Who Needs 4WD? Update #1: Toyota RAV4 (Gen1) “TRD” – What I Should Have Gotten For My Off-Road Trip, But I’ve Already Started On the xB

If I was smart and practical, I’d have looked for a cheap old RAV4 like this for my upcoming off-road adventure in Nevada in June. This one is all set to go, with a lift kit and big wheels, and requisite TRD Off Road stickers. It’s all set to go. But that’s too easy; I need to take the hard way.

Meanwhile, I’m one-quarter of the way through lifting my xB. I’ve ordered bigger tires. But I think I’ll pass on the TRD stickers.

I wasn’t meaning to, but here’s a bit of an update so far.

I ordered a 40mm (1.5″) lift kit from an outfit in Ukraine that seems to have cornered the market. Given the low price ($102 including air freight), it’s easy to see why. Actually, they’re currently the only ones offering a kit for the xB/Yaris. They’re just blocks of dense polyurethane rubber/plastic that extend the front struts/coils and rear coils.

The guy with the lifted xB I showed you said the fronts were a bitch to install, and the rears easy. So I started on the front. And yes, it was a bit of a bitch. Getting the spring/shock strut out was easy enough; it’s putting in a 1.5″ taller one that’s the bitch. I had to buy a cheap coil compressor, but even that didn’t quite do it. I finally realized that my lower control arm wasn’t dropping down as far as possible because it was still attached to the anti-sway bar. Doh! When I figured that out, I assumed I was home free. Not so.

The original three bolts on top had pointed ends to make pushing them through from below easy. Not the ones from my Ukrainian friends. Stephanie had to help guide them, and even then it was difficult, as the alignment had to be just right or they would bind. But I finally got it, and the other side will be a lot easier (I’m going drill the holes slightly larger).

I’ve spent quite a bit of time mulling over tires sizes. Stock is 185/60R15; I’ve been running 3% larger 185/65R15s for years (above). But I wanted bigger tires, for a bit more lift and of course the requisite looks. Lots of mulling; a bit too much so. The problem is that the smallest AT (All Terrain) tires I could find were 205/70R15s, and they were just too big to fit and would have a 10% change in gearing. That’s an issue, since I obviously won’t have a really low gear. Fortunately, the xB does have a pretty low 4.3:1 final drive (Yaris/Echo: 3.53;1). So it was a question of the best compromise between losing some low gearing vs. a somewhat bigger tire, which would almost certainly have to be a winter tire to get the more aggressive tread I need.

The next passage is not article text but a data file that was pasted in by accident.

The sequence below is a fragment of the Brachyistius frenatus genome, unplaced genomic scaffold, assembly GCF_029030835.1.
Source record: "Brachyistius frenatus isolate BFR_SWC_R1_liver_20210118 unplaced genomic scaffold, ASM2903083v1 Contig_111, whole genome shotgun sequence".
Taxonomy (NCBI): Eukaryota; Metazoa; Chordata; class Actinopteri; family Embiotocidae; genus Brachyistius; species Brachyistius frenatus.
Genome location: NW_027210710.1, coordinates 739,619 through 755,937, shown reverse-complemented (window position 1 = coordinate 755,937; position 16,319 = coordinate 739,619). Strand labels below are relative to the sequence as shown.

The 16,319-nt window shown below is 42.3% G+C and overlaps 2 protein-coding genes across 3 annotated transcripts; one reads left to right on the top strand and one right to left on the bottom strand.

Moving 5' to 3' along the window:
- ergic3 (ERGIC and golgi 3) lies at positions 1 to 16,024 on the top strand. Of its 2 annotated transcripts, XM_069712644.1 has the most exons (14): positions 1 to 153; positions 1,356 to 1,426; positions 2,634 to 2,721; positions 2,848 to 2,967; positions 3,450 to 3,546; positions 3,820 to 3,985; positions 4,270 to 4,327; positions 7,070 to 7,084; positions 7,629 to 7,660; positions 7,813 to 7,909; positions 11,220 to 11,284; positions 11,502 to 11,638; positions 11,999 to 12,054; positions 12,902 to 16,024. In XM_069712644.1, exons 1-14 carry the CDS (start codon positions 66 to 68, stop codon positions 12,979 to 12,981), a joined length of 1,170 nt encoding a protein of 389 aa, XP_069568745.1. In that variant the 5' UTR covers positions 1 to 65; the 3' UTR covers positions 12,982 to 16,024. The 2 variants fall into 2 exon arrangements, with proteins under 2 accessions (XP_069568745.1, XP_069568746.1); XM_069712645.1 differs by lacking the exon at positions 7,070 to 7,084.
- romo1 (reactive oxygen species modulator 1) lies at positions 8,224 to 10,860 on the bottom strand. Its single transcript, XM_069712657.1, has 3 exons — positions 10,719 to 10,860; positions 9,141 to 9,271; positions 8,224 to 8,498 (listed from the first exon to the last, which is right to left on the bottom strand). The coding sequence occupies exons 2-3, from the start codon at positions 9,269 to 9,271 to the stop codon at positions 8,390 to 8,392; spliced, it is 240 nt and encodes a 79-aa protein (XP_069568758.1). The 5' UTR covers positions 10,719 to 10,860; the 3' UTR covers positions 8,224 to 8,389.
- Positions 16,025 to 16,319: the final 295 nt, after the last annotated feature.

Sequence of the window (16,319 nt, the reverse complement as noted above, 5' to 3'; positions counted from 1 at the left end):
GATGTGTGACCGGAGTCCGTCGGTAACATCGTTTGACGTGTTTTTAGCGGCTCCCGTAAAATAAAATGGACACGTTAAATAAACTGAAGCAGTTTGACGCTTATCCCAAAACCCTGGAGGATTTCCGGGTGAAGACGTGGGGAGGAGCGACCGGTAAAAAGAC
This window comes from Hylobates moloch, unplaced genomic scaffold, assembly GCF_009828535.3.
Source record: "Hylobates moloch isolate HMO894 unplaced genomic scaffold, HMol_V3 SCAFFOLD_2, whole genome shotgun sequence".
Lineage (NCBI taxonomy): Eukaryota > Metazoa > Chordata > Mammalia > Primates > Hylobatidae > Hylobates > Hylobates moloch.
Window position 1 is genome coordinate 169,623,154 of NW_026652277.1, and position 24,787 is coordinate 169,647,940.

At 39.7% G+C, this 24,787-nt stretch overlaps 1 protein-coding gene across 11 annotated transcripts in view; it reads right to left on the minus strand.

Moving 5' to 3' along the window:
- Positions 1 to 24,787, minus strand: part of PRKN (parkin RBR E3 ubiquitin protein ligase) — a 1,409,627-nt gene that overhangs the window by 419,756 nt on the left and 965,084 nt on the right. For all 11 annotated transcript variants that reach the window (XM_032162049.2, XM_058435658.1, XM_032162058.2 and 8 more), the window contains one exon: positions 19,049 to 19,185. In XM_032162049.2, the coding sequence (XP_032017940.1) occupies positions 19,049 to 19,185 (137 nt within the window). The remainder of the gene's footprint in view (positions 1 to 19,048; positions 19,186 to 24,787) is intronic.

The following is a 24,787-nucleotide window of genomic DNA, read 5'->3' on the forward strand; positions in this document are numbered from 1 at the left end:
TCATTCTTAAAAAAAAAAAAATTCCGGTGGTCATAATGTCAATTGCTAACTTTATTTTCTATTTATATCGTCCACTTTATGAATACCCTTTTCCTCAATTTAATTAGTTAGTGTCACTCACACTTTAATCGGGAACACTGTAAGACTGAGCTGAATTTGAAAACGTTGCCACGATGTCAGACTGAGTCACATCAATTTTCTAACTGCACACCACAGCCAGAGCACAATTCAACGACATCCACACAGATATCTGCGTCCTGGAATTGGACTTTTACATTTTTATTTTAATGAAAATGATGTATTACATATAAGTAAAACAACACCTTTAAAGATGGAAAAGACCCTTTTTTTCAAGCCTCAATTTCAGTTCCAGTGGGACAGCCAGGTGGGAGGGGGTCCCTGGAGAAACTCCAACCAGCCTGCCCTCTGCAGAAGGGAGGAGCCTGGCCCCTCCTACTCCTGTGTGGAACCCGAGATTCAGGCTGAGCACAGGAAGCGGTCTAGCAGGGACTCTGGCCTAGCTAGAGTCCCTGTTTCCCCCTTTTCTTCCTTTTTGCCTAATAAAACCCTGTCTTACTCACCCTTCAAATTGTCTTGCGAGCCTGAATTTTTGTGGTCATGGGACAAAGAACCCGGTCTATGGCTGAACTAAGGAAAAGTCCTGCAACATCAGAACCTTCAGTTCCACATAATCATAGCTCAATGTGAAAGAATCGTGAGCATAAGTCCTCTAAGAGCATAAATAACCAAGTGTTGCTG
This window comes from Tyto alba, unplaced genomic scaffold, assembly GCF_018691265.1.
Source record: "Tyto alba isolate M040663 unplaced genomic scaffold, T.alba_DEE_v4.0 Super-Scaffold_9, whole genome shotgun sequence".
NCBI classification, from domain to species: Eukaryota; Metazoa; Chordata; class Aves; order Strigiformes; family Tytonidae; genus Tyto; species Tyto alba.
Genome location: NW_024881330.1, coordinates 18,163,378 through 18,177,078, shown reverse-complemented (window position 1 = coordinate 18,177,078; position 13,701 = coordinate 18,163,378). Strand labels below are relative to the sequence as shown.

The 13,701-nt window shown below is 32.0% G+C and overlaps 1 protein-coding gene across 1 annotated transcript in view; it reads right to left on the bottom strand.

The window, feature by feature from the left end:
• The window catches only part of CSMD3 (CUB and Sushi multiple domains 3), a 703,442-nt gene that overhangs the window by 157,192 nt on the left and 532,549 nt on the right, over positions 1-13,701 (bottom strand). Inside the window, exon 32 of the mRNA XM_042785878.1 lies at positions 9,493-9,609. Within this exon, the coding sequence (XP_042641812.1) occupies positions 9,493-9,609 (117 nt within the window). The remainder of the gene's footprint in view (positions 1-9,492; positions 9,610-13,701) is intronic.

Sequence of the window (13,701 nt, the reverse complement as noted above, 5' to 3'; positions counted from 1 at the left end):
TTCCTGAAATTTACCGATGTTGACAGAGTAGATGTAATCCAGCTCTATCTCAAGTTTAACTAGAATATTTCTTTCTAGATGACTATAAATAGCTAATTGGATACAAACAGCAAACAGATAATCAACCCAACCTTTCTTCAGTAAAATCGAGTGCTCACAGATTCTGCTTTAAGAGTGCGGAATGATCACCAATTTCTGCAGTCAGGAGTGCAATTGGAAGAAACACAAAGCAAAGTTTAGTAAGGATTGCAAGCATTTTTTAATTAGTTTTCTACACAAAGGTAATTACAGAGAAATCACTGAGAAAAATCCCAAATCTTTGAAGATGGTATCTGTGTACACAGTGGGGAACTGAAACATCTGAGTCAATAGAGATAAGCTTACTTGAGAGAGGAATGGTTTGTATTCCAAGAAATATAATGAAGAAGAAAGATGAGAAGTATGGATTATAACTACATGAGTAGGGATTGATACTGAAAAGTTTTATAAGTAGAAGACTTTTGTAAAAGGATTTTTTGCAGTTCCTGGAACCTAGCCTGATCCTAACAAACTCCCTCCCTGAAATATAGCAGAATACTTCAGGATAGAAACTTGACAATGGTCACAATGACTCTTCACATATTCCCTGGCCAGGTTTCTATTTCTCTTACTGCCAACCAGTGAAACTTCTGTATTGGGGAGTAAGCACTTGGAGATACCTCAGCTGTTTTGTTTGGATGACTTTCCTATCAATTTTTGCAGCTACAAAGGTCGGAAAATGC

I had pretty much settled on a 195/65R15 Firestone Winterforce tire. But I kept Googling, and one day I put in a 205/65R15 size and came up with a very unexpected result:

Walmart has this “Duro DP3000” that is actually a Cooper Discoverer AT3 4S AT tire, but oddly in a smaller size that even Cooper doesn’t list as available in the US. This is an all-season AT tire with a “Three Peak Snow rating”, meaning no more tire changes in the winter. And only $51! It gets very good ratings. Would it fit? It is an inch taller and 7% more circumference, meaning a 7% reduction in overall gearing. My effective final drive ratio will be 4.0:1 instead of 4.3;1; great for the highway, hopefully not too tall in difficult situations.

I bought a cheap junkyard tire in that size, to do a trial fit, and it just barely works (sorry, no picture). It clears everything except a bit of a bulge in the rear inner front fender liner. A bit of work with a mallet took care of that. It fits just fine in back. They’re coming in about a week. I’ll show you the complete lift and tires then.

A box arrived in the mail the same day as my lift kit from Jim Klein; it was small but a bit heavy. Hmm. Opened it up to find a recovery bolt made for my car. He said he found it in an ’05 xB in the junkyard. This may well be the single most important item I bring on the trip!

There’s a little plastic cover on the rear bumper that covers the place where it screws in the back.

And a spot in the front, now fully exposed after removing the lower bumper cover/air dam. Now I just need to order a recovery “snatch strap”, and a few other items.

Ideally, I’d get a Kaaz LSD (Limited Slip Differential), but that might make it too easy. Can’t have that. And you know how cheap I am…

The easy way out would be to find a Toyota bB 1.5 AWD with LHD steering from the Philippines, like this one. With bench seats and column shift, no less. Mighty rare. The AWD version is significantly different under the skin, in lots of places. It has a solid rear axle and different suspension, borrowed from some RWD Toyota van. And it loses even more of its very limited rear cargo area.

If My FWD xB does poorly, I might have to consider this. We shall see…